Review: 'Source Code' Is A Decent, But Familiar 'Groundhog Day' Meets Action, Sci-Fi Thriller

  • By Drew Taylor
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  • March 31, 2011 11:37 AM
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  • 1 Comment
The following is a reprint of our review from SXSW.

Review: James Gunn's 'Super' With Rainn Wilson & Ellen Page Is Twisted, But Uneven

  • By Gabe Toro
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  • March 31, 2011 11:05 AM
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  • 2 Comments
The following is a reprint of our review from SXSW.

Review: 'Rubber' Is The Convention Defying Movie You Would Expect From A Pic About A Killer Tire

  • By Gabe Toro
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  • March 31, 2011 3:44 AM
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  • 1 Comment
"Rubber" is the story of a tire that gains consciousness and decides to kill. He doesn't talk, dance, or sing, and he doesn't develop any lasting relationships with any humans, animals, or fellow tires. How do you tell a story like this? "Rubber" seems to have already asked that question, which is why the first impression of the film is not of the tire itself, but rather the audience.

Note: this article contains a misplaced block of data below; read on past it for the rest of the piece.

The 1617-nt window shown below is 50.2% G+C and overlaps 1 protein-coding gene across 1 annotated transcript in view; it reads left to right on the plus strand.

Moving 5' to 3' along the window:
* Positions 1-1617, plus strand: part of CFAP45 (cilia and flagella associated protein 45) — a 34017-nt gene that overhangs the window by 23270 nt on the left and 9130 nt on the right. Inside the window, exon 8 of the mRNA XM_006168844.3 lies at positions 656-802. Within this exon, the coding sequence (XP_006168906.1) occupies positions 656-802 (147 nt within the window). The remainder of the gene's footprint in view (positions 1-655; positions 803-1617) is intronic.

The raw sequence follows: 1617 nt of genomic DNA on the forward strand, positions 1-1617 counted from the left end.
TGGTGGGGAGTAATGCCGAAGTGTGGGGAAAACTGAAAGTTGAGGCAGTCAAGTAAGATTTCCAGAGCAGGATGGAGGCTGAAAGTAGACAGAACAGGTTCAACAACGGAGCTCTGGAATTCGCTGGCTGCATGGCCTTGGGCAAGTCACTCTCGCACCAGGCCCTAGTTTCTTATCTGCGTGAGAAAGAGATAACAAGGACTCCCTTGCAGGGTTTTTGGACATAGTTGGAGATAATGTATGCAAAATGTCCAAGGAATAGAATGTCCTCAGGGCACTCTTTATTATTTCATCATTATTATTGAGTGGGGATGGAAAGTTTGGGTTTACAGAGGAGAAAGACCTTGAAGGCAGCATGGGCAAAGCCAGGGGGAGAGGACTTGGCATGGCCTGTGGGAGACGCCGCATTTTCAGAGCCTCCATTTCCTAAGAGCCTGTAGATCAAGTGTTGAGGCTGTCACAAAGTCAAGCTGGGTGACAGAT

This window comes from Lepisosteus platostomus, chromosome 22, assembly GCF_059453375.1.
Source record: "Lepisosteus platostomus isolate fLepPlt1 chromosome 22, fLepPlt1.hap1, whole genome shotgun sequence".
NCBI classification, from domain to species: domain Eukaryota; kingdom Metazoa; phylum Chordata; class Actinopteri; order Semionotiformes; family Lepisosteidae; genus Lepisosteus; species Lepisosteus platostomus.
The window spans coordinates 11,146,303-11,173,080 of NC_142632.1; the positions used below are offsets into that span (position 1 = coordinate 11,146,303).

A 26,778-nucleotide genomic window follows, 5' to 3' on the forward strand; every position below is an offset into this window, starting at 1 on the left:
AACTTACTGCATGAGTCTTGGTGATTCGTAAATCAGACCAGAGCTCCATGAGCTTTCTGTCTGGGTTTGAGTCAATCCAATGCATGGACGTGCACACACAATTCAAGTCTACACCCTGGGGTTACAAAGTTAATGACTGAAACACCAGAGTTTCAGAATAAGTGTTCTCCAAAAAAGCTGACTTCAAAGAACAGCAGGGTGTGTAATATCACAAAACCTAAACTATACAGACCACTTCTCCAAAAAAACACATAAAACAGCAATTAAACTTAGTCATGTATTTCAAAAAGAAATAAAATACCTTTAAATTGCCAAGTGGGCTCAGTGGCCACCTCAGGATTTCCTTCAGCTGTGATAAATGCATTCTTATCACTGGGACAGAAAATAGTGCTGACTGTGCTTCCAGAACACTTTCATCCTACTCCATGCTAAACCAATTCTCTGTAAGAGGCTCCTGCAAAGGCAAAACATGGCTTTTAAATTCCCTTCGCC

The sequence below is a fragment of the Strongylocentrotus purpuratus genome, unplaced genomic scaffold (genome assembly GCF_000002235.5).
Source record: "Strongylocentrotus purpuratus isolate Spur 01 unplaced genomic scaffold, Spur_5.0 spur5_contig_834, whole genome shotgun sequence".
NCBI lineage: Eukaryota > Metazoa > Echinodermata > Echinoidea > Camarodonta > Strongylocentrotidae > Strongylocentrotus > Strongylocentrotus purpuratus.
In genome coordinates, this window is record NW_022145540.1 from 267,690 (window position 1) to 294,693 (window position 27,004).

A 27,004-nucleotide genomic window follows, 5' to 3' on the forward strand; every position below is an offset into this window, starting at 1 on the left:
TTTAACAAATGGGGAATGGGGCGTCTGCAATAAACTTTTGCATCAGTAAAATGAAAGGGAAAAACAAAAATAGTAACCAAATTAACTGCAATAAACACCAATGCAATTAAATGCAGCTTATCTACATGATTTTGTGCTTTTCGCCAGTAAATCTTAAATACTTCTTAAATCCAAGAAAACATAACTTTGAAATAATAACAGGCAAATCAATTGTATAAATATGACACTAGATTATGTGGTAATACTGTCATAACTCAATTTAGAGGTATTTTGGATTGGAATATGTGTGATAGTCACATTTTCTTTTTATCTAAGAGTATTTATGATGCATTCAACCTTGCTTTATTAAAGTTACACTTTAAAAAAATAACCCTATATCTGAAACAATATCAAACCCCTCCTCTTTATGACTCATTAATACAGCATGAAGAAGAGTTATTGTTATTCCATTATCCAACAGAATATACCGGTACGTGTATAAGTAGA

Review: 'Essential Killing' An Intense, Provocative & Slightly Absurd Survival Tale

  • By Kevin Jagernauth
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  • March 31, 2011 2:19 AM
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  • 0 Comments
The name Vincent Gallo is a fairly divisive one. Just the very mention of it usually follows with an impassioned argument for or against the actor and certainly, he's done himself no favors. After breaking out in a big way with "Buffalo '66" the writer/actor/director/musician/sperm entrepreneur wasted no time in using any interview opportunity to slag off pretty much anyone and everyone. He followed up his gritty little indie with the infamous "The Brown Bunny," a road trip movie about a guy on a quest for a resentment filled blowjob. It was savaged by critics at Cannes and when it eventually arrived in a new edit, not even a climatic scene of explicit oral sex could get anyone to care.

Review: Oscar Winner 'In A Better World' Morally Complex, Well Made, But Not Quite Transformative

  • By Kimber Myers
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  • March 30, 2011 4:19 AM
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  • 1 Comment
When you see Susanne Bier’s “In a Better World” and people ask you if you had a good time at the movies, the answer will most certainly be “no.” Like Bier’s other work (notably “Brothers,” “Open Hearts,” “Things We Lost in the Fire” and “After the Wedding”), this 2010 Danish Oscar winner for Best Foreign Film is a serious, emotional drama about how tragedy simultaneously unites and divides us. There’s little enjoyment or entertainment to be had--and there isn’t meant to be--but Bier has crafted another solid film, and it’s easy to see why “In a Better World” won the votes of the mind-numbingly traditional Academy Award voters, particularly against the jaw-dropping Greek oddity “Dogtooth.”